<%=Keywords%> New energy sector eyeing development
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New energy sector eyeing development
As a new carbon tax sets China''s aviation industry fidgeting over projected losses, Fu Pengcheng, a Chinese biofuel expert, is feeling the pressure.
Fu''s office at the China University of Petroleum is developing new biological fuels. China''s major airlines are now looking to his research to trim their flights'' carbon emissions.
"We don''t have much time. A locally-developed biofuel is desperately needed to protect our aviation industry and China''s national interest," said Fu.
An advanced new energy sector would not just benefit the environment but also protect China against unfair attacks from foreign countries, said Fu.
Fu was referring to an EU plan to levy carbon emission taxes on flights departing or landing in the region starting next year. Airlines whose emissions exceed a set quota will be forced to buy extra credits from less prolific polluters in the industry.
Both China and the United States have expressed their disapproval, accusing the rule of being motivated by unilateralism and protectionism. Chinese airline operators complained that the unfair charge would cost them an additional 122 million dollars per year.
As a contingency plan against the worst-case scenario, Chinese airlines have launched reforms in the flight service to limit the carbon emissions yet having only achieved a modest effect.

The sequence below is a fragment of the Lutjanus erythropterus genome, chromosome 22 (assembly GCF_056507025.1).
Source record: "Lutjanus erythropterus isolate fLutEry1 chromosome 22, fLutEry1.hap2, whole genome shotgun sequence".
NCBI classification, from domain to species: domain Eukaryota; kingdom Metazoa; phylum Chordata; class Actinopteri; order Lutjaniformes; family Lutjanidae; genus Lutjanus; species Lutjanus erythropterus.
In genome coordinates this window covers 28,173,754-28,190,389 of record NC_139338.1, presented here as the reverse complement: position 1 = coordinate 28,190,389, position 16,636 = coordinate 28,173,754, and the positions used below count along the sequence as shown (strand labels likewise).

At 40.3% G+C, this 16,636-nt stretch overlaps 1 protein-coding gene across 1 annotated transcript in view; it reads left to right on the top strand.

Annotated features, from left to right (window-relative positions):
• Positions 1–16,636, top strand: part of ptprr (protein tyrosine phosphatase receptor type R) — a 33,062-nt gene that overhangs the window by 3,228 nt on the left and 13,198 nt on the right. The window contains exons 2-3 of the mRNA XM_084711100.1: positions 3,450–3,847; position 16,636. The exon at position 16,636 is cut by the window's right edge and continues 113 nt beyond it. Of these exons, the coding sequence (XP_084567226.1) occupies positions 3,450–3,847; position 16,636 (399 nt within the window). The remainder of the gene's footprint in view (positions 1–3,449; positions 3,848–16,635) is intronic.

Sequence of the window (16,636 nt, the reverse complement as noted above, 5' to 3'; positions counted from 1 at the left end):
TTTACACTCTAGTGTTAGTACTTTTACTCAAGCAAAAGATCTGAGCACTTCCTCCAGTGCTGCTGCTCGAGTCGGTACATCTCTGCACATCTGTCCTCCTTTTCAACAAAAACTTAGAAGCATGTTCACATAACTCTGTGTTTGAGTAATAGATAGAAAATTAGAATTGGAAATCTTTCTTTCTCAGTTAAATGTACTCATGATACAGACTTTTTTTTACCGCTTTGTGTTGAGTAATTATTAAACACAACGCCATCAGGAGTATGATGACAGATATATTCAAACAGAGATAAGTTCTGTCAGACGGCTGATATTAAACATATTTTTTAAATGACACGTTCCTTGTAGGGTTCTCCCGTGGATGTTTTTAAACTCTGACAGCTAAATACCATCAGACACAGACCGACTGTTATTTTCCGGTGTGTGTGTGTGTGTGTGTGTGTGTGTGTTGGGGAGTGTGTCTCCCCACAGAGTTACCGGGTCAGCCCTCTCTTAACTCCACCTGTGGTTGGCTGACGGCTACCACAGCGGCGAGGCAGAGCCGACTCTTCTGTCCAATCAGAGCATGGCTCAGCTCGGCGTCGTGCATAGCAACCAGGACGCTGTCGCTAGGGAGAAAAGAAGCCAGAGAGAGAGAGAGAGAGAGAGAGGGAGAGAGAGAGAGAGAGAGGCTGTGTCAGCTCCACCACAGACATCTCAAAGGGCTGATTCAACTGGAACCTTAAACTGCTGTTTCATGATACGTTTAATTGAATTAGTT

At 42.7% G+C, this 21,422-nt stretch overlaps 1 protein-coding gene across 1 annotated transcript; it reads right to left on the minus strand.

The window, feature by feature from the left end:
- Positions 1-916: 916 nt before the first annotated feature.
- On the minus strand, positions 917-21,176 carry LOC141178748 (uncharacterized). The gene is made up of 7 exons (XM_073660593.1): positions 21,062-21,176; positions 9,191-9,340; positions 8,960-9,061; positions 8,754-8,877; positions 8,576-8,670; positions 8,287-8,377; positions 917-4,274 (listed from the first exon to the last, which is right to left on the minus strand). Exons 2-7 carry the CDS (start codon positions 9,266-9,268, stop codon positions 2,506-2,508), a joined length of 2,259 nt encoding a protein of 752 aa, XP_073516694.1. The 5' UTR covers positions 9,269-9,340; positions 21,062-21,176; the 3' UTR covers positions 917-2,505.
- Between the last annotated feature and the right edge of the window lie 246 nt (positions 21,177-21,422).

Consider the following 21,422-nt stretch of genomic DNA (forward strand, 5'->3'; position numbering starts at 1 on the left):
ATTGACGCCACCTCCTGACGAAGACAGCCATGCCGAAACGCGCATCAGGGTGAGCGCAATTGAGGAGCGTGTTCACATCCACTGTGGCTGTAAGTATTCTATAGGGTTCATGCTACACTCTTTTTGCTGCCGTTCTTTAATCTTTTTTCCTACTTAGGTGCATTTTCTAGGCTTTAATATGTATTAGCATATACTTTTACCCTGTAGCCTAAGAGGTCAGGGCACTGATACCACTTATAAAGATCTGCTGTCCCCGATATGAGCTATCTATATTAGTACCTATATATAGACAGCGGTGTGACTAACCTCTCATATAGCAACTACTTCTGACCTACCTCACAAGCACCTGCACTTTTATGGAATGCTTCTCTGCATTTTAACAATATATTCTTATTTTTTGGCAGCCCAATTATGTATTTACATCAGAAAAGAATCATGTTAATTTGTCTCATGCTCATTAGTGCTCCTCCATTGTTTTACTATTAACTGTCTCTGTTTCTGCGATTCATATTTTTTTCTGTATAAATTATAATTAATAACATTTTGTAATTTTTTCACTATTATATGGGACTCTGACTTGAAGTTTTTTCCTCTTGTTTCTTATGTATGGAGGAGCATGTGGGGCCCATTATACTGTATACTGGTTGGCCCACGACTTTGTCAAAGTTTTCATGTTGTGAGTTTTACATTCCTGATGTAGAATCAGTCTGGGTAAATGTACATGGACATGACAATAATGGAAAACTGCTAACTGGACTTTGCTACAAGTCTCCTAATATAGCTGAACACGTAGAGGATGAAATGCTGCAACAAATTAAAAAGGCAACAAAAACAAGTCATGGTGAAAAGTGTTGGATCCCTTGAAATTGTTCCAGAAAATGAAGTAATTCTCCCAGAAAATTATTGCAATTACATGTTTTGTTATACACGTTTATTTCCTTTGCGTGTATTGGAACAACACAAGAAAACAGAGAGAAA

"The kerosene, used commonly as fuel for aircraft accounts for 90 percent of the carbon emission of the fleet, prompting many countries to develop biofuel as a substitute," said Fu.
As a new carbon tax sets China''s aviation industry fidgeting over projected losses, Fu Pengcheng, a Chinese biofuel expert, is feeling the pressure.
Fu''s office at the China University of Petroleum is developing new biological fuels. China''s major airlines are now looking to his research to trim their flights'' carbon emissions.
"We don''t have much time. A locally-developed biofuel is desperately needed to protect our aviation industry and China''s national interest," said Fu.
An advanced new energy sector would not just benefit the environment but also protect China against unfair attacks from foreign countries, said Fu.
Fu was referring to an EU plan to levy carbon emission taxes on flights departing or landing in the region starting next year. Airlines whose emissions exceed a set quota will be forced to buy extra credits from less prolific polluters in the industry.
Both China and the United States have expressed their disapproval, accusing the rule of being motivated by unilateralism and protectionism. Chinese airline operators complained that the unfair charge would cost them an additional 122 million dollars per year.
As a contingency plan against the worst-case scenario, Chinese airlines have launched reforms in the flight service to limit the carbon emissions yet having only achieved a modest effect.
"The kerosene, used commonly as fuel for aircraft accounts for 90 percent of the carbon emission of the fleet, prompting many countries to develop biofuel as a substitute," said Fu.
 
(Source from China Daily)